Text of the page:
"The arguments and motives differ," I wrote in my cable last September. "The end result is the same. The days trickle into months and years. It all gets...difficult. Memories fade. People who presided over or benefited from the communist system are feted as modern European social democrats. Jewish, Polish, and other victims of communism who had their property stolen or heroically refused to cooperate appeal to European institutions for justice and often leave empty-handed."

What is striking about the Polish case is the way in which the former communists have muddied the isue and then tiptoed away. During my four years in Poland, the debate centered on what should be done about exposing "collaborators" -- not officials of the secret police, but those who signed up with them to inform on their fellow citizens. Some signed because they wanted to; others because they were bribed or blackmailed or scared.

Is it fair, goes the argument for "moving on," that someone who signed up as an informer to help a sick child get medical help should now be exposed? And the communist archives are not complete or reliable. Should lies or rumors planted there years ago now be recycled publicly, potentially ruining innocent lives?

These are hard questions. But there are others. Should not the people who withstood the threats and blandishments of the regime and who refused to sign, suffering hugely in consequence, get moral satisfaction and recognition now?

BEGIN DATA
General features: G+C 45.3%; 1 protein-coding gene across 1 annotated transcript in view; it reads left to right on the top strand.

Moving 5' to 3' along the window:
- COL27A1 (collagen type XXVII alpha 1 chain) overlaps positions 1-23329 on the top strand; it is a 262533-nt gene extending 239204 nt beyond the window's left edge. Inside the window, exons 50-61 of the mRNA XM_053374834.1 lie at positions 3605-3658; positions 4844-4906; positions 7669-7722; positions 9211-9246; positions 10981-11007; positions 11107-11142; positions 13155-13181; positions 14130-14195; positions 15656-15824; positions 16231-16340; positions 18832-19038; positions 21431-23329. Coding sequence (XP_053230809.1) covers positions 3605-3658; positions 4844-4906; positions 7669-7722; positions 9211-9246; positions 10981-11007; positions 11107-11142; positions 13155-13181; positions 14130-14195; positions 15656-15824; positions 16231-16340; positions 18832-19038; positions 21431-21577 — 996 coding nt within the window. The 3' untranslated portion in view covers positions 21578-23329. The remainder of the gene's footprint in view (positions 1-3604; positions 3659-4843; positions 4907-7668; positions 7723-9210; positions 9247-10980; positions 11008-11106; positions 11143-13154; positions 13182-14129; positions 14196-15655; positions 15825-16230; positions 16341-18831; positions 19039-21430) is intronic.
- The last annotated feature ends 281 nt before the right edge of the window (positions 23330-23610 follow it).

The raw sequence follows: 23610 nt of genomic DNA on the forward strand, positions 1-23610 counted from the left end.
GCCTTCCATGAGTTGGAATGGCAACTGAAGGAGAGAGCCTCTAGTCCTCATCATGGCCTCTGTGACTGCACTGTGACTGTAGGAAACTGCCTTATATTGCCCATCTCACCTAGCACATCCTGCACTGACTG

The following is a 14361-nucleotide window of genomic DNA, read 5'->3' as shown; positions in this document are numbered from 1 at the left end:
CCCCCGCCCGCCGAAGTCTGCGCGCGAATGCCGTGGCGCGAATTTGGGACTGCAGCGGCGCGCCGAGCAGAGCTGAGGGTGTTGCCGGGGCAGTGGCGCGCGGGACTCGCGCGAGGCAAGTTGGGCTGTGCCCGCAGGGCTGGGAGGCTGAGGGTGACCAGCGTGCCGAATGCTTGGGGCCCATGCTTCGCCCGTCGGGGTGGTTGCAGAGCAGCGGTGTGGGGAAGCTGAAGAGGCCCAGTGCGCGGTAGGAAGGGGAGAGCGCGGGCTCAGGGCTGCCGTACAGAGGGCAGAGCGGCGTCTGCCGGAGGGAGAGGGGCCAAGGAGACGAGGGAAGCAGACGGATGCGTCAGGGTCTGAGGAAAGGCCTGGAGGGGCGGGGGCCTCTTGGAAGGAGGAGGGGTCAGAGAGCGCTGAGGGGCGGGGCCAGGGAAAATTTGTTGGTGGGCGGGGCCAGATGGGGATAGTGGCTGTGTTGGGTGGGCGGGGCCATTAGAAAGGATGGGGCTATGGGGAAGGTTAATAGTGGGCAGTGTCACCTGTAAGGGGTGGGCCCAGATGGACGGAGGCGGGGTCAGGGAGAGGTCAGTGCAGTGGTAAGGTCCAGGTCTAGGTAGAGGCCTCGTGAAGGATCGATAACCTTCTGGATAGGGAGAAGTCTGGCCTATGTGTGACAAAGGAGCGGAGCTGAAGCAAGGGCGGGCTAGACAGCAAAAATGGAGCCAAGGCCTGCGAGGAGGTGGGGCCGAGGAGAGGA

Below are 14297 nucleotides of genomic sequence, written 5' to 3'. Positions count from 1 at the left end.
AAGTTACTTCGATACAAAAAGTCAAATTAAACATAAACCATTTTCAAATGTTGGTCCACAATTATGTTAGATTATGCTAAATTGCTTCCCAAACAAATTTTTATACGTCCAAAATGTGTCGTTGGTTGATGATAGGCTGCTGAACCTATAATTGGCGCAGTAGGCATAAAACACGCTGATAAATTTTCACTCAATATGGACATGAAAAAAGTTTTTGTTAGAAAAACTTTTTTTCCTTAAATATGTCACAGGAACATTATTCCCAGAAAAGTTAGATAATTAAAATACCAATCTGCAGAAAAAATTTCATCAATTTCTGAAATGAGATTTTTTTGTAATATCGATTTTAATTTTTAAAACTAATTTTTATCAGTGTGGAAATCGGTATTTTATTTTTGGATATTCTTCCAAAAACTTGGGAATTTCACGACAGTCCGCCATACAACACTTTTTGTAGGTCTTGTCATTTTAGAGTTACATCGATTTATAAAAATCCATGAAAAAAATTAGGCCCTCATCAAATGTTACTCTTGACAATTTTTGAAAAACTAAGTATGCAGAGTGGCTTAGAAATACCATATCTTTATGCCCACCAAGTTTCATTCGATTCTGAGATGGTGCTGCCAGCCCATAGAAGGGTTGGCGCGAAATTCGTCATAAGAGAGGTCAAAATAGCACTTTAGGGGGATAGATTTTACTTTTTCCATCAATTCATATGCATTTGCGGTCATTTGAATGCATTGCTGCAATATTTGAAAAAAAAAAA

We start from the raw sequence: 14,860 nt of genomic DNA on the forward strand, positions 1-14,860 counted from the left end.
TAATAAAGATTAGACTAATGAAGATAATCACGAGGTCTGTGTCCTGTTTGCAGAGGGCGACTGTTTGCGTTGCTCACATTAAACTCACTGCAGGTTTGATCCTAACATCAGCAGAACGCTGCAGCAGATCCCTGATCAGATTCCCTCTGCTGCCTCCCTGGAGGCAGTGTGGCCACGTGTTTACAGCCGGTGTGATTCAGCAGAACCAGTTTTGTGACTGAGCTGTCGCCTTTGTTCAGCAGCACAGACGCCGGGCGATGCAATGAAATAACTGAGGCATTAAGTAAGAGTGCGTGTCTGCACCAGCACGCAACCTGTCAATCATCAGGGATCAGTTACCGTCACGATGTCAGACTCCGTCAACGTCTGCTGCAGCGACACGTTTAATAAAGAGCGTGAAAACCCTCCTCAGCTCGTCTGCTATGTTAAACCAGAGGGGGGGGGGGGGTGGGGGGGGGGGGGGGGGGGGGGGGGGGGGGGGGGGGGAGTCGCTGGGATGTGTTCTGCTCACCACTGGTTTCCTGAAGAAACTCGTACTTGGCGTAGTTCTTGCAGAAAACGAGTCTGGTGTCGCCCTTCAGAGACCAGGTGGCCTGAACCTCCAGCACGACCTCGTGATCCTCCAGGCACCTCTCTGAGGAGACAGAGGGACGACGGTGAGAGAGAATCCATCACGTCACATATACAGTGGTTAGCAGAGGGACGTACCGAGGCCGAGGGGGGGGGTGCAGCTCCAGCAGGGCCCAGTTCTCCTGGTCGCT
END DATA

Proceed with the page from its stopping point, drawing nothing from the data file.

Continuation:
And, above all, why should the debate focus on those who collaborated or not, victims all, when the real villains are those who ran the system and gained generous pensions as part of the "deal" to end communism?

The debate continues, hotly. Even Lech Walesa, Poland's first post-communist president, faces claims that he too was an informer at one point. And Western Europe looks on in a bemused way. Isn't it all a bit...old? The Cold War ended nearly 20 years ago. Why keep raking over the dirt?

Many in former communist Europe say that is not good enough. Europe needs to be built on substantive justice, especially when so many of those who perpetrated abuses and those who endured them are still alive. Whose pension should be higher? The brutal prison guard, or the person unjustly imprisoned and beaten by him?

Poland leads the way here, partly because it has not had the more abrupt break with the communist era seen in the Czech Republic and former East Germany. Poles insist there are still internal and international "open questions" of momentous importance, not least the full truth about the Katyn massacres. That said, Poles in turn react angrily when probed on Polish roles in Hitler's extermination of the Jews.

When does the present leave the past? August 2009 sees the 70th anniversary of the infamous Molotov-Ribbentrop Pact, which led to the German Nazis and Soviet communists grabbing large areas of Europe. That anniversary should give the entire continent a lot to think about.

Charles Crawford served as British ambassador to Poland from 2003 to 2007. The views expressed in this commentary are the author's own and do not necessarily reflect those of RFE/RL